Listen to Your Body and Other “Lies” My Doctor Told Me

Between pre and post-surgery physical therapy, I spent over 20 weeks attending regular PT sessions. I learned a lot of fun things over those 20 weeks, like how to use Lamaze breathing to get through manual piriformis release without crying, and that the anchors that are holding my labrum together will not set off metal detectors, and, perhaps most importantly, that I’m going to have to listen to my body if I want to run for the rest of my life.

So. Much. Fun. Want to do this forever (or until I bonk at mile 9).

That last one is kind of tricky because, well, I think the whole “listening to my body” thing is the biggest cop out ever. It’s become this perfect, not-to-be-argued-with excuse. “Listening to my body! Taking another rest day!” “Yoga > tempo run. Listening to my body.” To you it might sound all namaste, at-peace with my physical being, but all I hear is, “I’m lazy! Going home to eat Doritos!”

Eating a giant cheeseburger at 2 a.m.! Listening to my body!

And then race day comes and the body whisperers are all pissed because they missed their PR, and it’s like, really? Perhaps if you spent half as much time, you know, running, as you did, listening to your body, you’d have some sort of kick. So yes, when I was told by my physical therapist, and my surgeon, and several PA’s that I would need to listen to my body as I started back to running after surgery, I was just kind of like…

But, much to my surprise, returning to running with a marginally bionic hip is totally different than returning to running with an unadulterated skeletal system. Sure, the pain and soreness I felt when I started a new running plan after several months of laying on the couch inhaling cheesy garlic bread sucked, but this kind of pain and soreness? Suuucks.

It’s kind of hard to explain, but it just feels more serious than pre-surgery running soreness. It’s as if my hip is saying, “You push me to run another day this week and I swear I will bust into four pieces and make you drag me home.” Not to mention that no matter how much I foam roll, and stretch, and wear spandex shorts lined with ice packs, there are some days that I just cannot seem to recover. It’s frustrating. It’s foreign. And the only way that it can be effectively dealt with? Listening to my body. Not running when I’m excessively sore. Taking an extra non-impact day when I can’t seem to recover. Cutting runs short when I experience that excruciating, yanking sensation that runs from the bottom of my butt cheek to the back of my knee (thankfully, this has subsided the longer I’ve been running, but for a while there, it was a delightful, routine occurrence). It’s slightly ego-crushing–you’re lying if you’re a competitive human being who says they don’t get a thrill from gutting it out, no matter what–but it’s working. I am getting stronger and adding mileage without hip pain, which is basically the whole point of paying $79,000 for the surgery, in the first place.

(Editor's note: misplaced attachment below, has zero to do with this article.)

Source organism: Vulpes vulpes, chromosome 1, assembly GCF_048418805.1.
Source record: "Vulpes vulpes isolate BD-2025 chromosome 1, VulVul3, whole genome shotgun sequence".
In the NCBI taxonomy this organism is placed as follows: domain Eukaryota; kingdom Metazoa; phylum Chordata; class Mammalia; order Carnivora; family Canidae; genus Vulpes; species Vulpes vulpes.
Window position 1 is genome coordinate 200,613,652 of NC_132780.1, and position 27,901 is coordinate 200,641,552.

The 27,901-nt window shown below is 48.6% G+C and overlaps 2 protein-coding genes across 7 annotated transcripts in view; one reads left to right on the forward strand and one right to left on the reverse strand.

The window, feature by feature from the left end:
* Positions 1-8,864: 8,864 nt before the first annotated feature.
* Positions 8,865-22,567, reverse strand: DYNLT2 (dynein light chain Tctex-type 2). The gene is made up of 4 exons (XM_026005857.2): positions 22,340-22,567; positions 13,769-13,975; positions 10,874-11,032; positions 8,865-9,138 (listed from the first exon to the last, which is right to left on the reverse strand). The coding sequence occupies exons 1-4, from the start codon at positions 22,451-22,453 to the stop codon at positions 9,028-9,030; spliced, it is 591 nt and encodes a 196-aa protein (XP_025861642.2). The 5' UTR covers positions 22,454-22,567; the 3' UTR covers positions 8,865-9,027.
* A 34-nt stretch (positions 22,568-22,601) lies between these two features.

You thought I was hyperbolizing. I was not. Yes, I have insurance.

So rest assured, when I say, “I’m listening to my body,” I’m not just trading my miles for cool ranch flavored corn chips and fat pants. Although, I do really like fat pants. Comment-baiting question: Do you listen to your body, or “listen to your body?”

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Take Out Your Syallbus

I hate firsts.

The first day of a new semester.

Every first day I’ve ever had at a new job.

The first run after a long hiatus.

They all suck. I’d so much rather be in that comfortable, middle stage where the routine is set, where everyone knows one another, where running three miles doesn’t feel like sheer Hell.

So, obviously, I hate this post. Because it’s my first.

I feel like I’m back in Psychology 357 just waiting for my turn to do some ridiculous icebreaker speech. Hi, my name is Kristen. I have two dogs. I love running. I own a hot dog stand. Two truths and a lie, because…what else is there?

So let’s not make this anymore painful than it has to be, k?

My name is Kristen, I do own two dogs.

Fez

Buttercup

do love running, I do not own a hot dog stand (sadly). I had a blog once before, but that ship has sailed, so like the unfortunate rebound guy I “dated” in high school? Let’s not relive the past.

I got married almost two years ago, which means that I have a husband. His name is John.

He’s the one wearing the suit.

As I said, I do love running, sadly, my left hip does not love running nearly as much. I had an abnormally-shaped femoral head (aka, hip ball), hence the torn labrum I suffered last summer, hence my DNS-ing the 2011 Chicago Marathon, hence the arthroscopic hip surgery the day before Thanksgiving 2011, hence me happily/exasperatedly/angrily/joyfully trying to get back into running shape, hence the, aptly titled, blog. (You can read a more exhaustive recap of my hip being a total ass in the About section).

I’ve come a long way since I started to “run” in January. I’m running the Chicago Spring Half Marathon this weekend and I ran 14 miles this past Saturday, so, barring any major catastrophes, finishing shouldn’t be a problem.

Well, I feel like we’re all caught up, which is nice. Now we can settle into a cute little routine where I indulge my closet narcissism by posting about my every minor athletic accomplishment, and you read while rolling your eyes in exasperation. Stick around, it’s bound to be a good time.

Welcome to The Unnatural Runner!